• Exclusives

    Acuna Is Where He Needs To Be … For Now

    By Bud L. Ellis


    CUMMING, Ga. – Braves fans far and wide have been united for years by chanting that all-too-familiar war cry while waving their right arms up and down. But lately, those fans have rallied around another universal chant.

    It echoes daily on talk shows and podcasts. It reverberates nightly across Twitter and blogs. Three little words that comprises this fanbase’s hot-button topic of conversation as August winds toward September:

    Braves top prospect OF Ronald Acuna

    Atlanta Braves top prospect OF Ronald Acuna

    “Where’s Ronald Acuna?”

    From my neck of the North Georgia woods, wind your way to Georgia 369, head east to Gainesville and jump on Interstate 985 south. Hang a left on Georgia 20 and you will see it on the right. Coolray Field. Home of the Gwinnett Braves.

    Home – for now – of Acuna, baseball’s hottest prospect who has smashed his way through three levels of the best minor-league system in the game, putting him on the cusp of a call to the major leagues.

    And did we mention the outfielder with five tools that make scouts drool is all of 19 years old?

    By now you likely know the story of the Venezuelan native, who does not turn 20 until a week before Christmas. He impressed enough as a 17-year-old to earn a spot at Low-A Rome last season, a campaign interrupted by a thumb injury that nonetheless finished with Acuna hitting .311 for the Sally League champs.

    He played 20 games for Melbourne in the Australian Baseball League last winter to make up for time loss to the injury, hitting .375 and earning an All-Star selection. After holding his own in a handful of spring training appearances, all Acuna has done this season is hit .287 with 14 steals at High-A Florida, .326 with nine homers and 19 stolen bases in 57 games for Double-A Mississippi, then hit .328 with five homers and 10 doubles in his first 31 games at Triple-A Gwinnett.

    Which leads us to now. Rosters expand in a few days, and Braves Country is clamoring for Acuna to move into his fourth home ballpark in six months – SunTrust Park.

    With apologizes to Lee Corso, not so fast my friend.

    Acuna is right where he needs to be at this point, wrapping up a season that will find him playing close to 140 games – he appeared in 117 games the past two years combined. Yes, the thought of him in a major-league uniform is enticing, one that certainly would further stoke the fanbase’s fire heading into the winter, but there are more reasons than not to keep him on the farm.

    Atlanta faces a numbers crunch in its outfield. The Braves certainly will look to move one of its two veteran corner outfielders – left fielder Matt Kemp or right fielder Nick Markakis – during what figures to be an active offseason. The bet from this view is Markakis, a steady performer who will enter the final season of a four-year, $44-million deal in 2018, will be gone before pitchers and catchers report.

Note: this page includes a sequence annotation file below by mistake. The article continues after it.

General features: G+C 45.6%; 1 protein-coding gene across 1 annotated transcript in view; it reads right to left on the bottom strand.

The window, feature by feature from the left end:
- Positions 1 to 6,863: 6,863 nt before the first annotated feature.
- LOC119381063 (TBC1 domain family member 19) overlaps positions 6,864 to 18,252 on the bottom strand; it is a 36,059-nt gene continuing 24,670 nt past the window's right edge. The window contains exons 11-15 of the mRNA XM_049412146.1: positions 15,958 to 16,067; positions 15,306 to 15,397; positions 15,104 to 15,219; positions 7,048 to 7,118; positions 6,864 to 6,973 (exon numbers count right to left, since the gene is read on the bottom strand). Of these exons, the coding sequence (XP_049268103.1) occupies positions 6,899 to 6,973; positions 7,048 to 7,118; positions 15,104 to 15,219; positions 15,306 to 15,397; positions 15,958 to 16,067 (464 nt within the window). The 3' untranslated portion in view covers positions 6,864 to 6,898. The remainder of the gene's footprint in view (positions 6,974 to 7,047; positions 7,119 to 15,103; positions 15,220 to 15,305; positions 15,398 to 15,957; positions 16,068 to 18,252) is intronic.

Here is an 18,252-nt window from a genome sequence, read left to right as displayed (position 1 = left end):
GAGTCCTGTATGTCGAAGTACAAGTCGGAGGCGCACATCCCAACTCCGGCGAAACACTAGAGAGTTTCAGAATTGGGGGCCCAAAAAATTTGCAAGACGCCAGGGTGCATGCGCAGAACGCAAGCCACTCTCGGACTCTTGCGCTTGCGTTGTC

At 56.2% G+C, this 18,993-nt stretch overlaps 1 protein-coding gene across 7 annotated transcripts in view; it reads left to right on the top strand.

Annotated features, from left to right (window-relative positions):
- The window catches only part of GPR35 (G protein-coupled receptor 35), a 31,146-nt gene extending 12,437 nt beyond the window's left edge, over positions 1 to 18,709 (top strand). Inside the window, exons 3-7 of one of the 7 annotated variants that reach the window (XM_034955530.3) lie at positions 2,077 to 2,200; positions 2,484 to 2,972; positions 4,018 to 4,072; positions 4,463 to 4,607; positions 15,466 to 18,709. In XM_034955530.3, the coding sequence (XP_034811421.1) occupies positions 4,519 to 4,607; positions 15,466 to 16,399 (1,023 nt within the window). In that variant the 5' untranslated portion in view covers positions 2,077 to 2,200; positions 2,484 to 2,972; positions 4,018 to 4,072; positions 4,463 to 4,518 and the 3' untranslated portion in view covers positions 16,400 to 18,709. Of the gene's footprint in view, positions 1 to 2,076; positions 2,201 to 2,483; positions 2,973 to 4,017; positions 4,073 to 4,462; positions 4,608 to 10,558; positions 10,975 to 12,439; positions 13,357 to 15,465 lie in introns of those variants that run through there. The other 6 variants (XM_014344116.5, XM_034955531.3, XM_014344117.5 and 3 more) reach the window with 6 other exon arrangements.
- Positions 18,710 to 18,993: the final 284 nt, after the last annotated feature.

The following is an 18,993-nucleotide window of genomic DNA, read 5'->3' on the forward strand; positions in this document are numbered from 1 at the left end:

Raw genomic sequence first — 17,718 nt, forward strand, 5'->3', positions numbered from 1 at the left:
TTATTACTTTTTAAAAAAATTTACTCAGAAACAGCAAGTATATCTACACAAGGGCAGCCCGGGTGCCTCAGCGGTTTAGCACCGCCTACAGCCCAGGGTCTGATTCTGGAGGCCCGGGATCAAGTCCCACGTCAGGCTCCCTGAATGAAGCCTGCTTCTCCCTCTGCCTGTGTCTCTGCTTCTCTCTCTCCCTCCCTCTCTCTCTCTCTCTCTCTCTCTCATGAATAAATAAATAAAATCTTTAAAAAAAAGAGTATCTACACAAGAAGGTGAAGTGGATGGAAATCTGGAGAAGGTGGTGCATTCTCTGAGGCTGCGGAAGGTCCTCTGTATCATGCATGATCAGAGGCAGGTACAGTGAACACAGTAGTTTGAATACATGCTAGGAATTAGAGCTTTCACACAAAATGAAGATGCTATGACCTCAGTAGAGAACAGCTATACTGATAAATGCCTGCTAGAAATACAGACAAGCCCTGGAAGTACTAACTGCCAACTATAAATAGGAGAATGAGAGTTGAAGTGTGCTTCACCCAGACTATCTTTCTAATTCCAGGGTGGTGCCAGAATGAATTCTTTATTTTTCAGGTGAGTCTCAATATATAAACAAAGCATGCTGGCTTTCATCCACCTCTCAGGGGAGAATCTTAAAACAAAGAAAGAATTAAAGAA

Since his promotion to triple-A, Ronald Acuna is batting .336 with a .984 OPS

    Since his promotion to triple-A Gwinnett, Ronald Acuna is batting .336 with a .984 OPS

    The Braves do not want to sit either of their veterans in September, even though the playoffs are out of reach. Kemp has missed time with injuries but is signed through 2019 and, undeniably, makes the lineup far more potent with his right-handed bat in the cleanup spot behind Freddie Freeman. Kemp will play if healthy, and certainly the Braves will want Markakis to conclude a productive season by playing – hopefully sparking trade interest this winter.

    The Braves also face a numbers crunch on their roster. Several prospects, including Triple-A pitcher Luiz Gohara and outfielder Dustin Peterson, and High-A pitcher Ricardo Sanchez, must be added to the 40-man roster this winter to protect them from the Rule 5 draft. Acuna is not eligible for the Rule 5 draft, but if he is promoted to the majors he will have to be added to the 40-man roster, and Atlanta needs those spots to protect other assets.

    There is little value in Acuna getting sporadic playing time in the majors after Gwinnett’s season ends in early September. There is even less value in starting his service time clock at the end of a sub-.500 season. The take is unpopular, yet sensible: Let the dude go home, catch his breath after a whirlwind 12 months, refresh physically and mentally, and get ready to compete for a starting outfield spot come spring training.

    Where’s Ronald Acuna? He’s not here yet. One man’s opinion is he won’t be here before next year.

    But he will be in the majors before you know it, and it will be worth the wait.



    Bud L. Ellis is a lifelong Braves fan who worked as a sports writer for daily newspapers throughout Georgia earlier in his writing career, with duties including covering the Atlanta Braves, the World Series and MLB’s All-Star Game. Ellis currently lives in the Atlanta suburbs and contributes his thoughts on Braves baseball and MLB for a variety of outlets. Reach him on Twitter at @bud006.